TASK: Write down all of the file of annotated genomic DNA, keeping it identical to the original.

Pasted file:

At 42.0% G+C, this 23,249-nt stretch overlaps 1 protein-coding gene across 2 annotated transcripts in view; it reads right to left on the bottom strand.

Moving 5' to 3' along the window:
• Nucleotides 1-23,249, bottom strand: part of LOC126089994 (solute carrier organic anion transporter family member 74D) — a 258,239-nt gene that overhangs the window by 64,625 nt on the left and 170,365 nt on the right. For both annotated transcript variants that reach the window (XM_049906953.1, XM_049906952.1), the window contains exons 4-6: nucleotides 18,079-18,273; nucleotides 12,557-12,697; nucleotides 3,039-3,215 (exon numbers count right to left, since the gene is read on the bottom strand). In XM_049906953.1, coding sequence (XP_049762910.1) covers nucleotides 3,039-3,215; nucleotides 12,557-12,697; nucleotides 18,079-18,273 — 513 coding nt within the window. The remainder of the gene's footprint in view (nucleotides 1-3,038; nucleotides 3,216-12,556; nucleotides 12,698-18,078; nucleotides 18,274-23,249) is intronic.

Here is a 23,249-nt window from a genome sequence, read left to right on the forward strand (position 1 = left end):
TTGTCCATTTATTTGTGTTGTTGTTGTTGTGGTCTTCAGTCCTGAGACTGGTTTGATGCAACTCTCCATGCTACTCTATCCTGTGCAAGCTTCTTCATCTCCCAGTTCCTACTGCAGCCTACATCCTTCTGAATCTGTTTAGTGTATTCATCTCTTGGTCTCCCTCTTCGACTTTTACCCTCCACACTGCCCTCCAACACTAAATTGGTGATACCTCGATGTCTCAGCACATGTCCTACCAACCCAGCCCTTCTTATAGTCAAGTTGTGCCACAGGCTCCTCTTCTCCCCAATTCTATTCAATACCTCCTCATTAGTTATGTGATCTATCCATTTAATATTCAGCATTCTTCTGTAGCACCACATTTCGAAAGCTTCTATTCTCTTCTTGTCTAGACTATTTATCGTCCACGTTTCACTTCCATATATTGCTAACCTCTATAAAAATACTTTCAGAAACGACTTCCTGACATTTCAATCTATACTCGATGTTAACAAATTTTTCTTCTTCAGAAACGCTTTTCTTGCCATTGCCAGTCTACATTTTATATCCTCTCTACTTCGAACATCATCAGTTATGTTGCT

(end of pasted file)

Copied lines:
At 42.0% G+C, this 23,249-nt stretch overlaps 1 protein-coding gene across 2 annotated transcripts in view; it reads right to left on the bottom strand.

Moving 5' to 3' along the window:
• Nucleotides 1-23,249, bottom strand: part of LOC126089994 (solute carrier organic anion transporter family member 74D) — a 258,239-nt gene that overhangs the window by 64,625 nt on the left and 170,365 nt on the right. For both annotated transcript variants that reach the window (XM_049906953.1, XM_049906952.1), the window contains exons 4-6: nucleotides 18,079-18,273; nucleotides 12,557-12,697; nucleotides 3,039-3,215 (exon numbers count right to left, since the gene is read on the bottom strand). In XM_049906953.1, coding sequence (XP_049762910.1) covers nucleotides 3,039-3,215; nucleotides 12,557-12,697; nucleotides 18,079-18,273 — 513 coding nt within the window. The remainder of the gene's footprint in view (nucleotides 1-3,038; nucleotides 3,216-12,556; nucleotides 12,698-18,078; nucleotides 18,274-23,249) is intronic.

Here is a 23,249-nt window from a genome sequence, read left to right on the forward strand (position 1 = left end):
TTGTCCATTTATTTGTGTTGTTGTTGTTGTGGTCTTCAGTCCTGAGACTGGTTTGATGCAACTCTCCATGCTACTCTATCCTGTGCAAGCTTCTTCATCTCCCAGTTCCTACTGCAGCCTACATCCTTCTGAATCTGTTTAGTGTATTCATCTCTTGGTCTCCCTCTTCGACTTTTACCCTCCACACTGCCCTCCAACACTAAATTGGTGATACCTCGATGTCTCAGCACATGTCCTACCAACCCAGCCCTTCTTATAGTCAAGTTGTGCCACAGGCTCCTCTTCTCCCCAATTCTATTCAATACCTCCTCATTAGTTATGTGATCTATCCATTTAATATTCAGCATTCTTCTGTAGCACCACATTTCGAAAGCTTCTATTCTCTTCTTGTCTAGACTATTTATCGTCCACGTTTCACTTCCATATATTGCTAACCTCTATAAAAATACTTTCAGAAACGACTTCCTGACATTTCAATCTATACTCGATGTTAACAAATTTTTCTTCTTCAGAAACGCTTTTCTTGCCATTGCCAGTCTACATTTTATATCCTCTCTACTTCGAACATCATCAGTTATGTTGCT